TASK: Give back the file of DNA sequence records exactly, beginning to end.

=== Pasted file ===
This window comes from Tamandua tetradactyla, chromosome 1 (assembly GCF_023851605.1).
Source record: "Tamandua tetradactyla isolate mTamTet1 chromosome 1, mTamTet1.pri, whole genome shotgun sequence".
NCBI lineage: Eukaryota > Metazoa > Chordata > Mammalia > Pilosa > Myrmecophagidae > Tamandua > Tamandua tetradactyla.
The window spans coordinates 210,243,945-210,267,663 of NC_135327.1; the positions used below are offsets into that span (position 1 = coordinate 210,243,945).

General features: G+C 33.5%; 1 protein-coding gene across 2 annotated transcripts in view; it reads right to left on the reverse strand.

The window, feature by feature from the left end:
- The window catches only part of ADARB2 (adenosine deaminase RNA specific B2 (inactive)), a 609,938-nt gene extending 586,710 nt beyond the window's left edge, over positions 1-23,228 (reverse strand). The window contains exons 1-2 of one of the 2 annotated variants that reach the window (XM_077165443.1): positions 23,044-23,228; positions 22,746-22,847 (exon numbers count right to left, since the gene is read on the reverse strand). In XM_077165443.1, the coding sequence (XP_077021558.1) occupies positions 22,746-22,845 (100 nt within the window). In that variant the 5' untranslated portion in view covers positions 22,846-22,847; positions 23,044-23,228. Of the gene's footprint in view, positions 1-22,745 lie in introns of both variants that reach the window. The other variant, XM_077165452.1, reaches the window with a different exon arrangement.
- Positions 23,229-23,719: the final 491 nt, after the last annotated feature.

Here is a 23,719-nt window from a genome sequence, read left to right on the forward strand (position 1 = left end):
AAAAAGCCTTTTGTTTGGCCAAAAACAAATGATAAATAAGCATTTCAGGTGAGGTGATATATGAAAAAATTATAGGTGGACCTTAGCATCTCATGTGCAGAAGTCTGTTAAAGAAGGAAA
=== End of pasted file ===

This window comes from Tamandua tetradactyla, chromosome 1 (assembly GCF_023851605.1).
Source record: "Tamandua tetradactyla isolate mTamTet1 chromosome 1, mTamTet1.pri, whole genome shotgun sequence".
NCBI lineage: Eukaryota > Metazoa > Chordata > Mammalia > Pilosa > Myrmecophagidae > Tamandua > Tamandua tetradactyla.
The window spans coordinates 210,243,945-210,267,663 of NC_135327.1; the positions used below are offsets into that span (position 1 = coordinate 210,243,945).

General features: G+C 33.5%; 1 protein-coding gene across 2 annotated transcripts in view; it reads right to left on the reverse strand.

The window, feature by feature from the left end:
- The window catches only part of ADARB2 (adenosine deaminase RNA specific B2 (inactive)), a 609,938-nt gene extending 586,710 nt beyond the window's left edge, over positions 1-23,228 (reverse strand). The window contains exons 1-2 of one of the 2 annotated variants that reach the window (XM_077165443.1): positions 23,044-23,228; positions 22,746-22,847 (exon numbers count right to left, since the gene is read on the reverse strand). In XM_077165443.1, the coding sequence (XP_077021558.1) occupies positions 22,746-22,845 (100 nt within the window). In that variant the 5' untranslated portion in view covers positions 22,846-22,847; positions 23,044-23,228. Of the gene's footprint in view, positions 1-22,745 lie in introns of both variants that reach the window. The other variant, XM_077165452.1, reaches the window with a different exon arrangement.
- Positions 23,229-23,719: the final 491 nt, after the last annotated feature.

Here is a 23,719-nt window from a genome sequence, read left to right on the forward strand (position 1 = left end):
AAAAAGCCTTTTGTTTGGCCAAAAACAAATGATAAATAAGCATTTCAGGTGAGGTGATATATGAAAAAATTATAGGTGGACCTTAGCATCTCATGTGCAGAAGTCTGTTAAAGAAGGAAA